"...imbecilic blind worship of the past..."Uh-huh.
Of course, I had already pointed out some reason for having such monsters in your game, to wit;
- Instilling terror in the players
- Driving quests for spells, etc. to get Restoration
- To 'throttle' level progression without nerfing XP/raising the bar or railroading players
Before I dive in, am I saying that you MUST use no-save level drain, or any level drain?
Nope. I never used them much, myself, although I have. In my recent 8 year AD&D 2e campaign the party has seen exactly 2 creatures capable of level drain and the total number of levels drained = 0. Even in my 3 real year story arc of Pathin the Foul, Necromancer King I didn't use level draining undead. So they aren't required.
But there are legitimate reasons for them to exist and to use them. And that, really, is why I think the original article is freakin' hilarious.
Hilarious? Yes, and here's why. Less than 3 weeks ago the same author posted a rant where he railed against,
"...[people] going around trying to subvert gaming (and ultimately destroy all the parts of gaming they don't like) by claiming that RPGs have to be...... sophisticated sensitive and brilliant"[grammar accurate]
is now saying no-save level draining monsters are,
"...stupid. It is not a clever mechanic, the kind of risk it creates is not an exciting in-game risk (like poison, or attribute drain, etc.)"In other words, it isn't sophisticated and brilliant, so it is bad, and wrong, and needs to removed because he doesn't like it.
Not only is that self-contradictory, not only do I think attribute drain is not so very different, it is HILARIOUS in its lack of self-awareness.
Let's take a look at one of the most popular, storied, and ripped-off modules ever.
That's right, Ravenloft. Great module, I ran it for the first time the week it hit the bookstores and have run it a few times since (and will be running it as the Halloween module for my family this year). Good setting, good background, and a nice random factor. Good villain, too.
But it was while running it that I realized what is special in-game about level draining undead.
At the real 'high-level' D&D is a resource management game. Yeah, it is, and that's OK.
D&D can become a game of attrition real fast. That's OK! Everyone wants to be involved with Operation Eiche rather than being on Omaha beach, but sometimes attrition is the only way to win.
Undead that level drain with no save really blow the attrition curve, don't they? Figure you'll slip in, injure the foe and if you are flagging you'll fall back and recover? I mean, it works with xvarts, gnolls, giants, and vodyanoi, right?
You get hit with a level drain and BAM! You have a long-term hit to those resources you manage, don't you?
Ask someone why a troll is a terrible foe and they say,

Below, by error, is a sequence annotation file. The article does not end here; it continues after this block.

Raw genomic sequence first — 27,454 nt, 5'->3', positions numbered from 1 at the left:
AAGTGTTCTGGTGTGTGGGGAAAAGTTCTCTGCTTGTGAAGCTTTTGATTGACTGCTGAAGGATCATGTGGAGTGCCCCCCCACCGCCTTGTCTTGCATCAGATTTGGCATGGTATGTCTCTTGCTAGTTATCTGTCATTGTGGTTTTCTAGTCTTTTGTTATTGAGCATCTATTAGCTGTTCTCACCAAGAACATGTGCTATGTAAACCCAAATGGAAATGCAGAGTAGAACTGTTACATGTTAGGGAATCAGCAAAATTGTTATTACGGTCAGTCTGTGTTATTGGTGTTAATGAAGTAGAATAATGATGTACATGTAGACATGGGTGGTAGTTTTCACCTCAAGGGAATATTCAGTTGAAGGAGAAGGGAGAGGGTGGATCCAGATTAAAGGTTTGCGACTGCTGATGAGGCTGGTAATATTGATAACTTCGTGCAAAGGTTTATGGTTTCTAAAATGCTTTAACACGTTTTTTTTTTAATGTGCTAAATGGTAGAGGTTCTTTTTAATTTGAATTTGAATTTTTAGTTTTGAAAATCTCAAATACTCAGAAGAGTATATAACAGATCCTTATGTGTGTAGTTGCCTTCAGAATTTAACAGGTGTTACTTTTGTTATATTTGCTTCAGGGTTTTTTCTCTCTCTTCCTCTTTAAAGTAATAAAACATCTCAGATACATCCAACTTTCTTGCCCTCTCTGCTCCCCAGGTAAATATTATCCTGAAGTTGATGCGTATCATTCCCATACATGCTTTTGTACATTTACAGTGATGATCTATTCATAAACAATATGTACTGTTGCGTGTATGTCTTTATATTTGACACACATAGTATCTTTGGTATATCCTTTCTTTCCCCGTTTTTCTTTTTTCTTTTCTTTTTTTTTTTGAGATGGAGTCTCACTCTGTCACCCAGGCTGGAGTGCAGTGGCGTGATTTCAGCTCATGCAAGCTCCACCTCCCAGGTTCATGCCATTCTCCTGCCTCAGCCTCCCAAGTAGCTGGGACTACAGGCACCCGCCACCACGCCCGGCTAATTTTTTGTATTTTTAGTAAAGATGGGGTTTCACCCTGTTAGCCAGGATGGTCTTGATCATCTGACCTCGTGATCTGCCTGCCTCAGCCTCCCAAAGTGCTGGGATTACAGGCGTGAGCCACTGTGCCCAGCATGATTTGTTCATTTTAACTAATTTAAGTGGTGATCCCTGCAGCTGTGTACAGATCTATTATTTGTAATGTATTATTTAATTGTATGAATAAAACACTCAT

Which means, of course, they have a fast resource recovery cycle.
But a no-save level drain creature messes with your resource recovery cycle, doesn't it? It means that you can't get back to where you were for a while.
Look at Ravenloft and imagine that none of the wights or vampires can level drain. Think about the implications, then. Huh. Now it is just a simple hit point slog, isn't it? Hit Strahd, wound him, keep that up until he has to go gaseous, then look around. Repeat until you get him another way or until you find his coffin, then kill him 'for real'. Ho-hum.
But with level drain Ravenloft is far from ho-hum. You must avoid a battle of attrition for one simple reason;
Level draining largely takes attrition off the table as a viable plan.
"But Rick!," I hear, "Aren't there other ways to do that where level drain isn't a requirement?"
Sure, but you often end up with contrived elements, Look at the Hidden Shrine - think about the time limit in the tournament version. It is to prevent you from falling back to attrition. Most of your modules with time limits are the same - it is a meta-game tool to force you to avoid attrition.
Level drain is in that same category, but I argue it is more flexible and less contrived.
It also makes me think about the sort of things the original author and others don't complain about; attribute loss, poison, insanity, paralysis, even petrification and death. Why don't I hear rants about catoblepas, medusae, giant centipedes, and ghasts as often as I do spectres?
I have a theory. More of a hunch.
You get turned to stone? Meh, read a scroll, I'm all better. I get paralyzed? Meh, wait and I'll be fine. Strength drain? Whatever, I have gauntlets.
In each case, the character is out; no more doing stuff until you are fixed or even not really affected at all, then you're back to full resources. It is like you're benched for a few plays.
But level drain? Oooh! You lost capabilities! It is like staying on the basketball court, but in slippery socks. Being out of play is one thing, but playing badly? Quelle Horreur!
When you add in that Restoration is a spell that can be put on a scroll, staff, etc. as easily as Raise Dead or Wish or you can just take the experience from finally killing that jerk vampire and level up again anyway and I really wonder what the issue with such a simple mechanic really is. Hell, in my Far Realms books I have a hireling that can cure level loss like it was pneumonia - just add a mechanic like that, if you like!
You don't like level drain? Don't use it, whatever. But there are legitimate reasons to use it that have fascinating impacts on gameplay so don't call it stupid and badwrong, OK?